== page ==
Tammy Singer's voice tightens when she talks of barefoot children living in poverty and people without heat during the winter, especially when those people are a day's drive away in the Appalachian regions of Virginia and West Virginia.
"A lot of money is sent overseas to poor foreign countries, and people think 'Oh, that can't happen in America. But it does," said the 35-year-old Arnold mother of two. "They're America's forgotten poor."
Mrs. Singer and 200 other members of the Severna Park Baptist Church are doing their part to help the people in Appalachia. They will accept old or unused clothes and school supplies tomorrow for the needy families of Berwind, W.Va.
The church at 506 Benfield Road will accept donations between 10 a.m. and 4 p.m. The items will be taken to Berwind in a small Nissan pickup donated by McKeithan's Used Car Sales in Towson.
Judy Myer, director of the church's preschool, said the chance to help the people living in the mountain region was a top priority after Mrs. Singer suggested it.
"Our church sort of decided to become more involved in missions and help more people," said Ms. Myer. "So when Tammy came and said, 'Would we do this?', we looked at it as another opportunity to help the world and meet the needs of people."
The church is working through the Appalachian Mountain Ministry, an outreach program headed by the Rev. Emory Thacker and Connie Thacker of Arnold.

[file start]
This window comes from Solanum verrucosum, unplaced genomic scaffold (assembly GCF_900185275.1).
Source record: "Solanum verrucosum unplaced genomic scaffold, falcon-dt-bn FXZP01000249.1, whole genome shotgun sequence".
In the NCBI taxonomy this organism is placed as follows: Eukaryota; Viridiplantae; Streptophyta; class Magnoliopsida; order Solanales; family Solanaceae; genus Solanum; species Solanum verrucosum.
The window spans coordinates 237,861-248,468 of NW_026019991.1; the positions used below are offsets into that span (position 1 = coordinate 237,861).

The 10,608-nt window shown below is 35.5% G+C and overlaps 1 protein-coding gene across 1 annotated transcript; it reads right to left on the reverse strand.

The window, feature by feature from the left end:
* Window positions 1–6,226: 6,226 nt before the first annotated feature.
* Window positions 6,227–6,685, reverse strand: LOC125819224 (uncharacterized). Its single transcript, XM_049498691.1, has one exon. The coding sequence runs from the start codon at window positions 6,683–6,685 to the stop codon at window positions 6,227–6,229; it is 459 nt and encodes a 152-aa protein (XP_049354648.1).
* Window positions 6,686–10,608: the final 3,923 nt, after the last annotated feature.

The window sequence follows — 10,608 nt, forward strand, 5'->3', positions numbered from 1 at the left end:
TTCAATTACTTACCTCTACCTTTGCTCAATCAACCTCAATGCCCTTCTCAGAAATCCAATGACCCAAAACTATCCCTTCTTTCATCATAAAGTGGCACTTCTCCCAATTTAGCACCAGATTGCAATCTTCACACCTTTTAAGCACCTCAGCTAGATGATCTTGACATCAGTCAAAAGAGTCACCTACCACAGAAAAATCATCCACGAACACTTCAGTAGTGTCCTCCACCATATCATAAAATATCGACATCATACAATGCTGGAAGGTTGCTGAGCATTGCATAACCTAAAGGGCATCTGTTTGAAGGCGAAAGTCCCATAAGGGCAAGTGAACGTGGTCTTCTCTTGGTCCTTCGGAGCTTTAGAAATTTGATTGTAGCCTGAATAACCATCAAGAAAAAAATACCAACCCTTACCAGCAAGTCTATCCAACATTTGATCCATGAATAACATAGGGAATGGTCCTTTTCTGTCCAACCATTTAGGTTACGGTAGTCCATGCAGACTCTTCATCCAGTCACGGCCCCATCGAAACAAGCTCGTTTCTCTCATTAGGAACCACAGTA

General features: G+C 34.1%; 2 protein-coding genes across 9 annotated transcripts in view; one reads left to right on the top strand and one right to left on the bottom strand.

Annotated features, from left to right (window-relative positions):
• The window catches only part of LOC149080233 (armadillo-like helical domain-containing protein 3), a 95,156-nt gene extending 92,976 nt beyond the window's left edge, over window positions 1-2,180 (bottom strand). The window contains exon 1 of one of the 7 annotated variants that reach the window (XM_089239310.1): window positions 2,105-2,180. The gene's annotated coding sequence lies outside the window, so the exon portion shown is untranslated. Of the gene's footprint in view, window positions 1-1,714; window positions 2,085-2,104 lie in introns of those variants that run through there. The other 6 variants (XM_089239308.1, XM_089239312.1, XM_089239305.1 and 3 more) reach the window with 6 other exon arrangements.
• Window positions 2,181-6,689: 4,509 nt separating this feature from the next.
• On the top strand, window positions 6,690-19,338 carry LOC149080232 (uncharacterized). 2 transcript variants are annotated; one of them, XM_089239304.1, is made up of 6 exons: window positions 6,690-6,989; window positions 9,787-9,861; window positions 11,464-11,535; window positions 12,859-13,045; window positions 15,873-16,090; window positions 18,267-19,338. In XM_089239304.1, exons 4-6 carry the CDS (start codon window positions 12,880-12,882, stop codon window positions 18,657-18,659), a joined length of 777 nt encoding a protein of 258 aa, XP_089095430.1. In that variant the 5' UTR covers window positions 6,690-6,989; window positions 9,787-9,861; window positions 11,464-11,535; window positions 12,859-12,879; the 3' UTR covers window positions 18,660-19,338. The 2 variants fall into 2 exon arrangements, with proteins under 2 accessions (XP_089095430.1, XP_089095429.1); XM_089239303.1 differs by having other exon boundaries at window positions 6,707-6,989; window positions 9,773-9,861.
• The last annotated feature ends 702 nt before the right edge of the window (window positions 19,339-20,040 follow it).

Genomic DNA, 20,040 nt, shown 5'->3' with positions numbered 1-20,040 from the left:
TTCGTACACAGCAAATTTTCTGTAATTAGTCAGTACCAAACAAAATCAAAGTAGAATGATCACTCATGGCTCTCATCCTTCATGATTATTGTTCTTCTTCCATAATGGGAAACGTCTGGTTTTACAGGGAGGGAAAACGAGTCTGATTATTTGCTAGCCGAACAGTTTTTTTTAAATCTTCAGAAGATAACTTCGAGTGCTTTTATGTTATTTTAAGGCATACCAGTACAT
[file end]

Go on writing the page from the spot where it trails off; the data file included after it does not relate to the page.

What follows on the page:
Mrs. Thacker said the ministry, which she and her husband have financed for the past three years, has a rectory and school in Tazewell, Va., a town on the border between West Virginia and Virginia.
The towns in the Appalachians have endured some rough times, said Mrs. Thacker. Since 1960, the coal mines that provided work and fueled the local economies have shut down. The unemployment rate is triple the U.S. rate, she said.
Many homes in the Appalachians don't have running water or electricity and more than 50 percent of the children live in poverty, said Mrs. Thacker. The people living in the mountains need the support of those who are better off, she said.
"I think the biggest need is for people to remember them," Mrs. Thacker said. "There are little children running around barefoot living in squalor. We should think about that. We should ask ourselves, 'What can I do to help these people?'
"They're very caring, loving people. It tears my heart apart when I see them living in such poverty."
Ms. Myer said phones at the church have been ringing constantly since the church announced the outreach effort.
"From the phone calls coming in, I don't know if the trucks can hold [the donations]," Ms. Myer said. "I'm expecting it to be overflowing."
Mrs. Singer, who found out about the Thackers' ministry in the Shepherd's Guide, a sort of Christian Yellow Pages, said she was surprised at the enthusiasm of the church.
"I have never been to a church that has more love in it than this church," Mrs. Singer said. "I think it's great because so many churches these days are walking the line between what is politically correct and what is politically incorrect, instead of following their hearts. This church follows its heart."